At nine a.m. we were scheduled to provide some new ideas and approaches to an aural skills class. There were some familiar friendly faces there from some of the ensembles we had worked with. We played various aural improv games, including Call & Response and Memory (each person adds a new note to a string and the next person must sing it all back and add one new note and then pass it on until memories finally fail…), but the last game was the most memorable. We divided the room up into trios and quartets and had each perform, sort of. The back-up part of the band each had two notes of the pentatonic scale to sing some kind of ostinato accompaniment; one person was the soloist – they got three notes from that scale. We finally got them all going on a big pentatonic groove and they rocked! Very fun.
We had a last but rather short rehearsal for our recital that evening. Then lunch (see above…). In the afternoon we worked with the brass choir and the orchestra in ways similar to what we had done with the choirs and band. Great fun. We had a small amount of down time and before we knew it, it was time for the recital. The program was discussed earlier, but here are a few more details: We asked for an adjective and then a noun from the audience. That piece thus acquired the title: “Administrative Pigeon”. For the Book Divertimento, I used my copy of John McPhee’s new book Silk Parachute. Our audience member stabbed the following words, which became movements I, II, II, IV:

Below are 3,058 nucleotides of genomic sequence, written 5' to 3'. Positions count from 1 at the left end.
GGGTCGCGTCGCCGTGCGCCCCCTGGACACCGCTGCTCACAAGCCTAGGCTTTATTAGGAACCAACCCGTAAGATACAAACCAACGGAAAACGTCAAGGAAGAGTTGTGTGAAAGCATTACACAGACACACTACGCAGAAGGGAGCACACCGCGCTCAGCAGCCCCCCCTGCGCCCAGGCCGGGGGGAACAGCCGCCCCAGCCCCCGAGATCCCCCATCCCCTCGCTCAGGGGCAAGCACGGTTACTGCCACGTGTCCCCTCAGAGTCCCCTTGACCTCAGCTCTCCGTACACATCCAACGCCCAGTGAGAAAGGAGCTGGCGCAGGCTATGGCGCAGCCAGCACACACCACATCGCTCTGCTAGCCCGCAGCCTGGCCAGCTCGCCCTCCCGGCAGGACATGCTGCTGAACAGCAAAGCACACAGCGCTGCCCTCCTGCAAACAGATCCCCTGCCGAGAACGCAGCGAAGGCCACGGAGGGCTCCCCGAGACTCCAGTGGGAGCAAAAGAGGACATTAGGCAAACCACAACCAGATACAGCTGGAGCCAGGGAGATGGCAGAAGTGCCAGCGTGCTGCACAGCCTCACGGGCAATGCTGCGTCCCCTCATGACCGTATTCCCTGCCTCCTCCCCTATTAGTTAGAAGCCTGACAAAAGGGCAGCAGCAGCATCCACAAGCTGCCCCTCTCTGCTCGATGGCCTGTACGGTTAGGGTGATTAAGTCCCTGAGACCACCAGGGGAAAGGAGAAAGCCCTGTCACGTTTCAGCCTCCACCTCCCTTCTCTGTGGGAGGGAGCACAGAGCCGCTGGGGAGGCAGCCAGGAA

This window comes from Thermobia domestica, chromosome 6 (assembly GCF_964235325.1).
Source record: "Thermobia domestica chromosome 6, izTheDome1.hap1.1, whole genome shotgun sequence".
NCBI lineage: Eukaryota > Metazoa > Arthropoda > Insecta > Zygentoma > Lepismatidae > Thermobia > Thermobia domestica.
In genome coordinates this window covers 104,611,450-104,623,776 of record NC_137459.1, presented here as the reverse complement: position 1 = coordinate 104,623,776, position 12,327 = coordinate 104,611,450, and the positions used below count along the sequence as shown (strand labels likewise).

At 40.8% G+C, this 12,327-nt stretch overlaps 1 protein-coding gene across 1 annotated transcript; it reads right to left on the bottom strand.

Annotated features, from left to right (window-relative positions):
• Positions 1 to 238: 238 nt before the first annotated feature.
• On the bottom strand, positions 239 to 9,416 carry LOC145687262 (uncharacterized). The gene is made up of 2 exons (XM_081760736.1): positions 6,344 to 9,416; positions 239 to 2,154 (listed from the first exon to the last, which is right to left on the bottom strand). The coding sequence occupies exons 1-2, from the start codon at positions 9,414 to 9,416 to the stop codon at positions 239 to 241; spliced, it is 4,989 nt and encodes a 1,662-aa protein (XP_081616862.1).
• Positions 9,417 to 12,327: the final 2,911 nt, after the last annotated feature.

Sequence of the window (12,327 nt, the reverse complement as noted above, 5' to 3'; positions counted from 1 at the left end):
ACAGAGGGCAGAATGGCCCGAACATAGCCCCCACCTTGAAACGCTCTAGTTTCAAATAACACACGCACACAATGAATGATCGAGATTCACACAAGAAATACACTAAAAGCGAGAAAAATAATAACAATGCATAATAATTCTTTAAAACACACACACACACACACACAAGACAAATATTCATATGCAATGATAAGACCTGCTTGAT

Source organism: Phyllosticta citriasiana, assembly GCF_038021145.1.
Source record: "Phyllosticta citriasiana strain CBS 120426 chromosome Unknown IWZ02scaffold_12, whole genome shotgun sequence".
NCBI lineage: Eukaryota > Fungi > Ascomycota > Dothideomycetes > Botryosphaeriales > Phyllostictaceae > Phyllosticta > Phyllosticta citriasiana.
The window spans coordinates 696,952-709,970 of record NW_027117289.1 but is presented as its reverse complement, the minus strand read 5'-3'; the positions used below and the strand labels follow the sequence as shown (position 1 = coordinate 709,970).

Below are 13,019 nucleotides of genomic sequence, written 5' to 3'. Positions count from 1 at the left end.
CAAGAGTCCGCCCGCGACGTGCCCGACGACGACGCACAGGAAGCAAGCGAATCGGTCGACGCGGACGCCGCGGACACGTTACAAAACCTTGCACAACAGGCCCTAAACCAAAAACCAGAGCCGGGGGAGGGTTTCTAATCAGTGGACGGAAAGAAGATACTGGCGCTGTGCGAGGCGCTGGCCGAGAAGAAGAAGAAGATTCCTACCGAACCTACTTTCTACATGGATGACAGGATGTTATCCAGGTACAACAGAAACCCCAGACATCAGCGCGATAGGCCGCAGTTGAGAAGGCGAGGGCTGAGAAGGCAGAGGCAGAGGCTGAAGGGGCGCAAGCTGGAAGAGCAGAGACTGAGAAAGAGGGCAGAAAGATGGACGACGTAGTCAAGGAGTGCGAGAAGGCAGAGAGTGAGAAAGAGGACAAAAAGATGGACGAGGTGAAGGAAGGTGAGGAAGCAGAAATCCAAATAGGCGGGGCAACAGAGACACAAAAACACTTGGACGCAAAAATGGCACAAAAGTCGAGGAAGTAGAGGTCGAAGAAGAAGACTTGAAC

That was a fun piece. The name rhythm piece worked out well, but I can’t remember the name now that it was based on. Laura or Lauren something. Anyway, the concert went well – chamber music at short notice, as we say.
We met with the Church Music Adminstration class at 8:30 a.m., discussing possible uses of improvisation in worship services. Apparently there has been a continuing trend for some years that seen the transition from the old way – organ + choirs – to the new: praise band, who perform up front. The questions are still the same: what do you do if the service starts late? (A.: improvise!). What do you do if the Offertory (for example) is shorter or longer than planned (A.: improvise!). Evan shared his rich experience in this area.